The city center of Lviv was formed in the early XX century as a holistic ensemble that included medieval downtown, a system of broad boulevards and green spaces, which had been created in the site of demolished fortification walls around a city center and the densely built-up adjacent blocks of the former suburbs.
The city area has more than quadrupled during the past hundred years: in 1914 – 32 square km; in 1931 – 66 square km; in 1959 – 78 square km; in 1989 – 118 square km and the population has more than tripled – from 222000 habitants in 1914 to 732000 habitants in 2008.
The territory and population growth caused the increase of the city center congestion.
Despite to declaration of the intentions to change the urban structure of the city center in the period up to 1939, the practical implementation of these plans had not been embodied.
The first projects of the city center expansion during the Soviet period had, above all, an ideological foundation. In the master plan, developed in 1940 under the guidance of architect O.Kasyanov and in the one, developed in 1946 by A.Natalchenko as the head the core group of drafters the expansion of the city center by placing the main square of the city to the north of the Opera House in the place of the demolished slums of the Jewish blocks was laid down. The Communist authorities needed a new central area to be intended for the parades and demonstrations.
The Master Plans of 1959 and 1966 and the draft of the detailed city center planning, developed under the leadership of Yaroslav Novakivskyi in 1970 continued the conception of expansion of city center to the north. This ideological emphasis of the first Soviet general plans gradually changed to the ideas concerning the field of urban planning solutions: separating the pedestrian and vehicle traffic, creating a pedestrian esplanade, designing the underground transport tunnels etc.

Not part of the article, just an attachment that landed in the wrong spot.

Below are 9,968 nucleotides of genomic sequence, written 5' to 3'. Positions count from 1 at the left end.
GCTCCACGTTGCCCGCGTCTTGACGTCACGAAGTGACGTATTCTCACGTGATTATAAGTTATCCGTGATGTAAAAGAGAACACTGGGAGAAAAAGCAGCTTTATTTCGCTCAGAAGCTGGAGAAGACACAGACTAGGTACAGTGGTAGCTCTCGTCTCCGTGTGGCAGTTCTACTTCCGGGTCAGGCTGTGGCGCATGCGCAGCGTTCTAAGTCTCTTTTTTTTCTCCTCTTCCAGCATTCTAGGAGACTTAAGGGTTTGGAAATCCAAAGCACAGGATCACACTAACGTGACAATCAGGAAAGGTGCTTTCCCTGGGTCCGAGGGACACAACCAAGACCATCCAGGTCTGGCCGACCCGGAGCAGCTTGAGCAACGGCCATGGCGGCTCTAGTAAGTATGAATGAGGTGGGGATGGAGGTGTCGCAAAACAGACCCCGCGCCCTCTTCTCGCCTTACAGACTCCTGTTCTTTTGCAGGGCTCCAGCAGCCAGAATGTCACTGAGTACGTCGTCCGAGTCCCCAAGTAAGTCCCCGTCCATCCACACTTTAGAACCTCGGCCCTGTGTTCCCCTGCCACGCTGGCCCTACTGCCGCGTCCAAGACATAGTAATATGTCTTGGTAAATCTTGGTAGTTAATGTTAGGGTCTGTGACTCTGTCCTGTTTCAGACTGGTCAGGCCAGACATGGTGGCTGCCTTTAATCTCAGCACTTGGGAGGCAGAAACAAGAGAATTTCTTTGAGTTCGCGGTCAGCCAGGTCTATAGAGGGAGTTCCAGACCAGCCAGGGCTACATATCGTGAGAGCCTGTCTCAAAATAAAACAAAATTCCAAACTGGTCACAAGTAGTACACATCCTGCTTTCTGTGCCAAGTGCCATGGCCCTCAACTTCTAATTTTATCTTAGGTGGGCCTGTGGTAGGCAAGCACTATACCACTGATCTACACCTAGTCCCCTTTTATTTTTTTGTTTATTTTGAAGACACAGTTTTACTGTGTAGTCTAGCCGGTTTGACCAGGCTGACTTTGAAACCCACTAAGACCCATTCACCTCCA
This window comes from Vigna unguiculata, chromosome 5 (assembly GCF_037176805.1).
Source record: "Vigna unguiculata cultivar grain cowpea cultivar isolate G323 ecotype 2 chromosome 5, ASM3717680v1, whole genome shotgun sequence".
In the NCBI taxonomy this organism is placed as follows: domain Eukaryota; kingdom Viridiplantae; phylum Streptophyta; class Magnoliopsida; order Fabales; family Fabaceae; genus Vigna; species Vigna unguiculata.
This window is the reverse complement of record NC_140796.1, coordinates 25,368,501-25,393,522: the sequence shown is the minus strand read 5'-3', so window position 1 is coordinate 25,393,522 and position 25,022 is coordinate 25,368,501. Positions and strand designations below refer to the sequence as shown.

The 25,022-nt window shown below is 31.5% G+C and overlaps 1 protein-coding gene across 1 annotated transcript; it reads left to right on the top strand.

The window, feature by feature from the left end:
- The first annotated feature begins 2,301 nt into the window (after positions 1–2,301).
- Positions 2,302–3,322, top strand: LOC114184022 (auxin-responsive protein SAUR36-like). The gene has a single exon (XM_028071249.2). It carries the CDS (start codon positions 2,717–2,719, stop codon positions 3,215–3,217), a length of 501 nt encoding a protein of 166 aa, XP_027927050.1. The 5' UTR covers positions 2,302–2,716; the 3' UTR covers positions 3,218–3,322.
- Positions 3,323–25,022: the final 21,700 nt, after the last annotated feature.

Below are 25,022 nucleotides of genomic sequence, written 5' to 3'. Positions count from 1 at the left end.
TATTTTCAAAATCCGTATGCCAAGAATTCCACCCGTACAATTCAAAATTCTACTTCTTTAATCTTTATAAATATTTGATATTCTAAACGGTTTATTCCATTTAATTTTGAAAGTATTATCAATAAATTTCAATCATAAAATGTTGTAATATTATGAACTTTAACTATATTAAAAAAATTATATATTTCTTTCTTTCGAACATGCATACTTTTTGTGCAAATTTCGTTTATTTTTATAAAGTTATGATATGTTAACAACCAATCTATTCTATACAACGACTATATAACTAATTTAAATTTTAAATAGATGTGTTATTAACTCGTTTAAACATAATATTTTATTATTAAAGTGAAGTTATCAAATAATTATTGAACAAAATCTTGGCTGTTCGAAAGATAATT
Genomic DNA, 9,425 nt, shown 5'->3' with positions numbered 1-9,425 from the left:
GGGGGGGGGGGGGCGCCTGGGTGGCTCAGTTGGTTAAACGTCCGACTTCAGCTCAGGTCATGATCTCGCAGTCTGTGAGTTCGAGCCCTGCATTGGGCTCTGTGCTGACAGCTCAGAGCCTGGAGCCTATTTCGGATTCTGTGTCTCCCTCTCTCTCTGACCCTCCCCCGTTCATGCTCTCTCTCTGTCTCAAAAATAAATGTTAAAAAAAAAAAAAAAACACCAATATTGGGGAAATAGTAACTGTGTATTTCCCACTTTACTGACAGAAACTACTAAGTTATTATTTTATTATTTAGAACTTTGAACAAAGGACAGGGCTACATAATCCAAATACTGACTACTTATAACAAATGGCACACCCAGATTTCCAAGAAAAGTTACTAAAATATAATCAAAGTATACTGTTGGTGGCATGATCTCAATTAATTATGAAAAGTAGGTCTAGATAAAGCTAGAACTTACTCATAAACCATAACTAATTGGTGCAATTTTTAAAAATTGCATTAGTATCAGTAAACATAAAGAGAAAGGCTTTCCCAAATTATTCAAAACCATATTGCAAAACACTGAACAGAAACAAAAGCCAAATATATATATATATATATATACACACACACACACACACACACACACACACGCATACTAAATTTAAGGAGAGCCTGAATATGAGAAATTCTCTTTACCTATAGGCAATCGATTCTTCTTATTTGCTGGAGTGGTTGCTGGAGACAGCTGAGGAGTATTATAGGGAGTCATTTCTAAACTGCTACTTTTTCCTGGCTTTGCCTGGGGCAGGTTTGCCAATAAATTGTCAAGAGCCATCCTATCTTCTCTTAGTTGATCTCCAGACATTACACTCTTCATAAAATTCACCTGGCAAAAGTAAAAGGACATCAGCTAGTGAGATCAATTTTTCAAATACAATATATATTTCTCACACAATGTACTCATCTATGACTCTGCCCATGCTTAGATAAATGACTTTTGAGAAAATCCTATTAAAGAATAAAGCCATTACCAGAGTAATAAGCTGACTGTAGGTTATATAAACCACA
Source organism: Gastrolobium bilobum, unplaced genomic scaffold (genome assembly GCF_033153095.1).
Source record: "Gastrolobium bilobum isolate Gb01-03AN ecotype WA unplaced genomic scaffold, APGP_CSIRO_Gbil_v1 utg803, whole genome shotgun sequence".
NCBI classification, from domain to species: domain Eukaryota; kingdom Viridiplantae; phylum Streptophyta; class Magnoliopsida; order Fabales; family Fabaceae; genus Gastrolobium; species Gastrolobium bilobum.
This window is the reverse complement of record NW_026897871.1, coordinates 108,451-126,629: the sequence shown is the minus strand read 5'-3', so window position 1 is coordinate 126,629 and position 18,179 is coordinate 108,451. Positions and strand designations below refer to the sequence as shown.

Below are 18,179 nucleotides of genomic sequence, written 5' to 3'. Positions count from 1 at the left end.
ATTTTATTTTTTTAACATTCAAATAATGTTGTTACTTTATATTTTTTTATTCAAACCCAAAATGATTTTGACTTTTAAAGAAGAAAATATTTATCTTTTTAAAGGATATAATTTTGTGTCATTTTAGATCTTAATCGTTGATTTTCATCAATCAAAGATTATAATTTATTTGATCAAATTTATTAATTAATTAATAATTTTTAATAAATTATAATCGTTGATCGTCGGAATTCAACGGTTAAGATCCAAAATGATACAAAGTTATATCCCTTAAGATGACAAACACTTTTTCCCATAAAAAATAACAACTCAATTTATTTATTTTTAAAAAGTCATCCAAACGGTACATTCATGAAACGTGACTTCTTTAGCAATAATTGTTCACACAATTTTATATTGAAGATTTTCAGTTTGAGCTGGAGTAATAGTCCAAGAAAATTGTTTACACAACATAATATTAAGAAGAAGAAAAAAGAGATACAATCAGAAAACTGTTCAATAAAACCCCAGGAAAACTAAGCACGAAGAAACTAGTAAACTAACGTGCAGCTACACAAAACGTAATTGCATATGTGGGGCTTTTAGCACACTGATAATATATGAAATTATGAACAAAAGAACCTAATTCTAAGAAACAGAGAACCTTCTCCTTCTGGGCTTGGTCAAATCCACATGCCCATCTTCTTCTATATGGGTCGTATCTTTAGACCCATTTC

The draft of the detailed planning the area within Chornovil Avenue, Warshavs’ka Street and Lypyns’kiy Street (fulfilled by Lviv Affiliate "Dipromist" in 1976) stipulated the city public facilities to be located along Chornovil Avenue and the residential areas to be formed within the city main streets. Many public buildings such were constructed along the west side of Chornovil Avenue in 1980s. In the early 2000s, this linear structure of the public buildings was supplemented by the buildings of the supermarket "Arsen" and the retail and office center "Intercity".
The implementation of the concept of city center expansion to the north along Chornovil Avenue provided the saturation of the territory public service institutions of a citywide importance. The Concept of building and development of the city center area along Chornovil Avenue developed by the Institute "Mistoproekt" in 2002, provided for the construction of a number of shopping and entertainment, office and business centers in the areas of the bankrupt industrial enterprises.
Only a shopping mall "Forum Lviv" with the total area of 69000 sq. m. was built in 2013-2015's, as it had been stipulated by this concept.
The analysis of the detailed plans concerning the territories which include Chornovil Avenue up to the north of railway, developed in 2014-2016 years, reveals the lack of some offered centers for public use figured as the objects of the building and development Concept of the city center area declared in 2002. The priority is given to the construction of commercial housing. The community centers are planned to be located only on a cross of Chornovil Avenue and Lypynskiy Str. (the mall, hotel and offices) and in Torfiana Str. (universal multifunctional sports and concert hall, offices, hotel and facilities). The possibilities of development in this territory the wide public service values can be lost due to the current urban policy priorities.
Also the architectural and aesthetic qualities of new sections of the public center of the city are important. Its basis is the examples of architecture of the 1980s style of "Soviet neofunctionalism" with a characteristic low quality of decoration. Modern inclusions, such as "Forum Lviv" or "Kumpel", do not change the overall impression of monotony, "gray" of the architectural environment. The emergence on this territory of modern large public buildings with original vivid architectural forms, something like "Defence" or "Fondation Louis Vuitton" by Frank Gehry in Paris, or "City of Arts and Sciences" by Santiago Kalatrava in Valencia, would create for the inhabitants of Lviv a mental feeling of this territory as a city center.
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